How to cure the wealth virus

Actor Hill Harper.

Image of The Wealth Cure: Putting Money in Its Place
Author: Hill Harper
Publisher: Gotham (2012)
Binding: Paperback, 288 pages

Here's a decision for you, imagine you're a Hollywood star, and presumably rather well compensated. With your downtime, you could take a fancy vacation, maybe work on a film or a play. Hill Harper takes a different path. He's a star of the TV crime show "CSI New York." But in his off-hours, he's written four books, including one on personal finance called "The Wealth Cure."

Hill Harper's book goes through the ways he reexamined his life after he got a diagnosis for thyroid cancer. He takes a cross-country Amtrak trip (L.A. to Chicago) to clear his mind and re-access what is most important in his life. His book is structured using a medical analogy (Part 1: Diagnosis, 2: Treatment Options, 3: Sticking with a Treatment Plan, 4: Maintaining your health and wealth 5: Masterminding Thrive and Survive), comparing those different stages to dealing with money (the "Wealth Cure").

"Money occupies this huge space in many of our lives, most of our lives," Hill Harper said. "Yet many of us have an unhealthy relationship to money, and I really wanted to explore that -- and I include myself in that. t's not that I'm the expert. What I am is the explorer, hopefully with the reader, exploring this unhealthy relationship to money and wealth."

Hill Harper discusses what money really is, what saving really means and what smart and dumb dollars are. Take a listen to an extended interview with Hill Harper above.

About the author

Tess Vigeland is the host of Marketplace Money, where she takes a deep dive into why we do what we do with our money.
Image of The Wealth Cure: Putting Money in Its Place
Author: Hill Harper
Publisher: Gotham (2012)
Binding: Paperback, 288 pages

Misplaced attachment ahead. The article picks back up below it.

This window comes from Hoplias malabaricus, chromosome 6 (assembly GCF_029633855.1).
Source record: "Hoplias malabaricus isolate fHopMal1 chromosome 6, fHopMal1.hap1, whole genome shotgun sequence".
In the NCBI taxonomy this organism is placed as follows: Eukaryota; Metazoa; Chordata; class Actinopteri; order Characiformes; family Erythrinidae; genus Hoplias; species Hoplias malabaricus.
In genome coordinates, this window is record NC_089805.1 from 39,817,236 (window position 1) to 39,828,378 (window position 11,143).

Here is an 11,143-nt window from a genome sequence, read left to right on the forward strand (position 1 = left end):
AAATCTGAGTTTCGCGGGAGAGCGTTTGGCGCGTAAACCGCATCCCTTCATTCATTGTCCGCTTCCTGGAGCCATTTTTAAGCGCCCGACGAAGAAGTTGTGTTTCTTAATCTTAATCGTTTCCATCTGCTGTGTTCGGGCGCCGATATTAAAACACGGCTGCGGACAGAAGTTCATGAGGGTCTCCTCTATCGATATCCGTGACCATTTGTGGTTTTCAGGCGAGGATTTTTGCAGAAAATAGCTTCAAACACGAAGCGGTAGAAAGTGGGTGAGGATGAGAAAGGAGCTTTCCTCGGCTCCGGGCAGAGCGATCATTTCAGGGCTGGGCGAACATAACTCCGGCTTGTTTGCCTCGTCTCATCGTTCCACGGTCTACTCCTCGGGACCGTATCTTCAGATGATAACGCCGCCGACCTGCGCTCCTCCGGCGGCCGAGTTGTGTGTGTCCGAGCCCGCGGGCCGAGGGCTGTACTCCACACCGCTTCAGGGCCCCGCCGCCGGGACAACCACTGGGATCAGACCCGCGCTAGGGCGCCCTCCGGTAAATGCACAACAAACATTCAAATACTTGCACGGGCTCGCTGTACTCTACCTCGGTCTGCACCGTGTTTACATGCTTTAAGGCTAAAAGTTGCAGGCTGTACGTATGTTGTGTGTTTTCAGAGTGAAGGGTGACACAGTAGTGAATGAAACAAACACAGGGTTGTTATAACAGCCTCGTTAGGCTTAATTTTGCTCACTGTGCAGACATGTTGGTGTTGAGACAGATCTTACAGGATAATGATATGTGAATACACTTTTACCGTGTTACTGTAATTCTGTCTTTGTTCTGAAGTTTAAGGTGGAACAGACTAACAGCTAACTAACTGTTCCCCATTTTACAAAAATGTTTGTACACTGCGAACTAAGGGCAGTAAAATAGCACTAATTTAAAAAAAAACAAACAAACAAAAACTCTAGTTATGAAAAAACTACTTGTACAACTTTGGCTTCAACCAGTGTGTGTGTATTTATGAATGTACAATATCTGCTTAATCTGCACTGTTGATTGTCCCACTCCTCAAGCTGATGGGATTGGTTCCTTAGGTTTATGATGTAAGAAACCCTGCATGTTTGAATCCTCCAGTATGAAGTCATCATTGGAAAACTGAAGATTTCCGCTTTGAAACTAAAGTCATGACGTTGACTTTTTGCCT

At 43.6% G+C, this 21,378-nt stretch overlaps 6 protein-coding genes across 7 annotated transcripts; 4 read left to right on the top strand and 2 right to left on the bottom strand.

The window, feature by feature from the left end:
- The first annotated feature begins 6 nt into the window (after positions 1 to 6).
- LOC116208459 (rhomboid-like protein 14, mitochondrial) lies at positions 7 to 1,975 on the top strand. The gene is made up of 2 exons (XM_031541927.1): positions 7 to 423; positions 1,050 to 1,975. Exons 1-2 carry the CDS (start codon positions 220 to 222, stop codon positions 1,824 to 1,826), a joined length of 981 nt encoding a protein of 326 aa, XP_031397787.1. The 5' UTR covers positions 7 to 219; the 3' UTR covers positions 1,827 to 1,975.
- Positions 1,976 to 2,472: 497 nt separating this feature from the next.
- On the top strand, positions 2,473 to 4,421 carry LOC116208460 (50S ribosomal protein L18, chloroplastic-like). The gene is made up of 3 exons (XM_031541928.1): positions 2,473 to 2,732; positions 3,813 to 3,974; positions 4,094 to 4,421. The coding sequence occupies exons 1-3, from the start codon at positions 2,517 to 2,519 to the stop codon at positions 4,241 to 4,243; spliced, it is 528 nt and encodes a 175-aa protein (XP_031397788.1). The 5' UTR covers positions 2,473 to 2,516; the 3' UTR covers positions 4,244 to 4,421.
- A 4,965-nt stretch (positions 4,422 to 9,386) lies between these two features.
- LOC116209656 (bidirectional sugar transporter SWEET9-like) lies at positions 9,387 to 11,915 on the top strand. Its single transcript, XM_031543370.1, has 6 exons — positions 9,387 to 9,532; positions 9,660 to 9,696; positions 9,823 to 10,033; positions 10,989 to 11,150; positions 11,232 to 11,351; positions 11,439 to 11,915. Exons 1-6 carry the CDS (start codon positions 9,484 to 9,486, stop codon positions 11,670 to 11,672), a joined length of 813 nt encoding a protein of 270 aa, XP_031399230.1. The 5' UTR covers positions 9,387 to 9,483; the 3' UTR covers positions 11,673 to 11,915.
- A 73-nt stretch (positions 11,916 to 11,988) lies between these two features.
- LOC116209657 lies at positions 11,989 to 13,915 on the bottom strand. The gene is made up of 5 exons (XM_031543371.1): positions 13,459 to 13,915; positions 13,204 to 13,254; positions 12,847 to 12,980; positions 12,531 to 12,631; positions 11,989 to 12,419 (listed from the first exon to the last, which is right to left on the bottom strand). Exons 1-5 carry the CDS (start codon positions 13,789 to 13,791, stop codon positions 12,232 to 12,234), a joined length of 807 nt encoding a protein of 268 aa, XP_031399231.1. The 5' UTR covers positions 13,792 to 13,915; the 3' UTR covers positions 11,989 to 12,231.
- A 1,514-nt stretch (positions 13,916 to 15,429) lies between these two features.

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susankyla, you did everything to criticize my post except to rebut its primary thesis. Please respond to the paradox I pointed out in the interviewee's own quoted words: accruing wealth is a "viral addiction", but it's also an "exercise in courage to save money".

I trust that my inability to "understand Mr. Harper's highly sophisticated argument" does not translate into an inability to type words directly from his mouth onto a keyboard.

P.S. Notice how I wrote a reply to you without assuming your gender.

There is no paradox here. His point of Viral addiction is the adverse behavorial notion of Keeping up with the Jones. Wealth Accumulation is a misnomer if it is working inversely to your Net Worth. (this was the direct cause of the Housing bubble collapse) whereas living a balanced life and taking calculated risks while saving to achieve manageable goals is a slower but more rewarding endeavour. Every dollar borrowed today is a days income stolen from your future.

PS I spent 20yrs in financial planning working with families of all incomes and I can personally say that the "yuppies" and country club set were/are further in debt for appearances alone than any millionaire or low income client I ever worked with and the latter two were much more appreciative of having educated advisors.

This was an incredibly timely piece. It amazes me that with all the apps, i(whatevers), laptops and information at our fingertips, the 99%, as they call themselves, continue to serve the herd mentality of instant gratification and scream the motto WIIFM (aka What's in it for me?)